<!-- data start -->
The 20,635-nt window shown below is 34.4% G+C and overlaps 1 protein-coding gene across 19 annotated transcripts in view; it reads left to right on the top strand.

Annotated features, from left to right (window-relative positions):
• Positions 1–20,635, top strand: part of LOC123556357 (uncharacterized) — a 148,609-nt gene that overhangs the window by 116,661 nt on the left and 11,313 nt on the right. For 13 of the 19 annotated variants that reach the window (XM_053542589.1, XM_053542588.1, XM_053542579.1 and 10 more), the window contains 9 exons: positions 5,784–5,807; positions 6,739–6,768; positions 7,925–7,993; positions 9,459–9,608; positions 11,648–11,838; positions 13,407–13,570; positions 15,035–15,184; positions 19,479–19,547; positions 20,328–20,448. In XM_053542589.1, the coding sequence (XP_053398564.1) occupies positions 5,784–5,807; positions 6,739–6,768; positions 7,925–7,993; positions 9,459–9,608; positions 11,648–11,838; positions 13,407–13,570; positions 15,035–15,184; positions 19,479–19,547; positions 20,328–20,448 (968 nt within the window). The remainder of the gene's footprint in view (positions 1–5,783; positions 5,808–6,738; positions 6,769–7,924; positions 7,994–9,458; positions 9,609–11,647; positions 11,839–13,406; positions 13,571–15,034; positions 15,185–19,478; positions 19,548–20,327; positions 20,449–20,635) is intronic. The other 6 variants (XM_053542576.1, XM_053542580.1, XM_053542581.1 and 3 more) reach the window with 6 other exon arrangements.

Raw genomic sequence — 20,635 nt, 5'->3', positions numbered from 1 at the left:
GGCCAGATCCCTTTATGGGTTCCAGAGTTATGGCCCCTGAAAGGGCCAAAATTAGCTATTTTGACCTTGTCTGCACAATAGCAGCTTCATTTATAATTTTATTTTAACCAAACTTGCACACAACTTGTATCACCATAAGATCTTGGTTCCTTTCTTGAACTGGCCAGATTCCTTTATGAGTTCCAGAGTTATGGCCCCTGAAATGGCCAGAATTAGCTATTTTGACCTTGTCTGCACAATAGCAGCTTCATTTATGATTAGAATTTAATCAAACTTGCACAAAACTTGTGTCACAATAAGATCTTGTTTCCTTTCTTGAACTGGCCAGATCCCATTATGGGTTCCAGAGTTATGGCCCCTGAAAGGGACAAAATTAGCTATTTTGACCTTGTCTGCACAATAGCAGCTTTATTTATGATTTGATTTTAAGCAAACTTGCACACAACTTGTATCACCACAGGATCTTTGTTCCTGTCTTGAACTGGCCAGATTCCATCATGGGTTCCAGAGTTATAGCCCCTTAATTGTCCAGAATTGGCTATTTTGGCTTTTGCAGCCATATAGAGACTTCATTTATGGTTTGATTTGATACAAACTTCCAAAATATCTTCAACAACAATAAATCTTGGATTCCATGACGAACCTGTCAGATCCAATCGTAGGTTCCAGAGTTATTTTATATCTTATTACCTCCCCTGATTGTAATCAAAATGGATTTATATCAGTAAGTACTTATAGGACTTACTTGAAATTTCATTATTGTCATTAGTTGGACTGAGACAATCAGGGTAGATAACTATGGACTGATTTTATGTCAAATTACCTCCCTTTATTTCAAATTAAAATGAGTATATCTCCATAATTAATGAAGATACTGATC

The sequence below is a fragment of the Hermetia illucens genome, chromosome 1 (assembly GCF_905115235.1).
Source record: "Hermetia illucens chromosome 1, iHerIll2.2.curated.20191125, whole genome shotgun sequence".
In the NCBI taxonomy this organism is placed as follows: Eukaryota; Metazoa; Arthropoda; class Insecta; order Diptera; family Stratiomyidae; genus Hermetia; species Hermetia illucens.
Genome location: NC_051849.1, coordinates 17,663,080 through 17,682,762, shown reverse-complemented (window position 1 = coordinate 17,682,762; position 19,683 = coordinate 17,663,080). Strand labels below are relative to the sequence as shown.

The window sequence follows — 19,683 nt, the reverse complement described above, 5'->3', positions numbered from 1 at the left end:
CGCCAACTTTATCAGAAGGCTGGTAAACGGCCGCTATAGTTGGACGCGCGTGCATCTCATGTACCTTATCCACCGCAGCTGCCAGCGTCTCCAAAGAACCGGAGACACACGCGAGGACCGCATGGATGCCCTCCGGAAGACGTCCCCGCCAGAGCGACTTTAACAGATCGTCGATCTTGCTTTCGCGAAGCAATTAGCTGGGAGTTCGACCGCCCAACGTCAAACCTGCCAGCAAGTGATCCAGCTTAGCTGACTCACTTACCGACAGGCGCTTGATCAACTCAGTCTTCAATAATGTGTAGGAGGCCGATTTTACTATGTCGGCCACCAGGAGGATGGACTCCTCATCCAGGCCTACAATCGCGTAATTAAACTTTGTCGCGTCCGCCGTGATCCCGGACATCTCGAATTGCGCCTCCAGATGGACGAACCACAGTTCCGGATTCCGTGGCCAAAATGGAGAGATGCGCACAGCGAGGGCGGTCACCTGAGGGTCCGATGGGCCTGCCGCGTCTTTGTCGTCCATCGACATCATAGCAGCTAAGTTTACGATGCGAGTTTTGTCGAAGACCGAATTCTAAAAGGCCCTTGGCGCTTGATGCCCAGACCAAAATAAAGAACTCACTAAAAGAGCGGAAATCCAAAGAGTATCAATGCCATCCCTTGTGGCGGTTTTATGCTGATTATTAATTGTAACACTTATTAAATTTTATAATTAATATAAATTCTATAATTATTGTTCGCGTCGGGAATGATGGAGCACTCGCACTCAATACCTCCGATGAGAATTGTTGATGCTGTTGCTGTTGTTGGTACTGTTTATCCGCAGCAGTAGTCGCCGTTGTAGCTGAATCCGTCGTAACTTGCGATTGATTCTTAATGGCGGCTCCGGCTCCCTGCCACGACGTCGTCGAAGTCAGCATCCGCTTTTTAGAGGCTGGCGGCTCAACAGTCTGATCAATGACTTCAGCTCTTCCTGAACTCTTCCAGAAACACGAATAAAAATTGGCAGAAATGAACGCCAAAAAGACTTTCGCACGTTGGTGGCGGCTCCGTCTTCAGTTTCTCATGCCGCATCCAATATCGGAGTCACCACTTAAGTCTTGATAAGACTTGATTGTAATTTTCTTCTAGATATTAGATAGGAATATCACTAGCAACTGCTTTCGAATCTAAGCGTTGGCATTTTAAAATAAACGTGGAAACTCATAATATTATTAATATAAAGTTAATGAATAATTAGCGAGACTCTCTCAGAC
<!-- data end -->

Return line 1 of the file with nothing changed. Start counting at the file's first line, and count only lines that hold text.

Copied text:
The 20,635-nt window shown below is 34.4% G+C and overlaps 1 protein-coding gene across 19 annotated transcripts in view; it reads left to right on the top strand.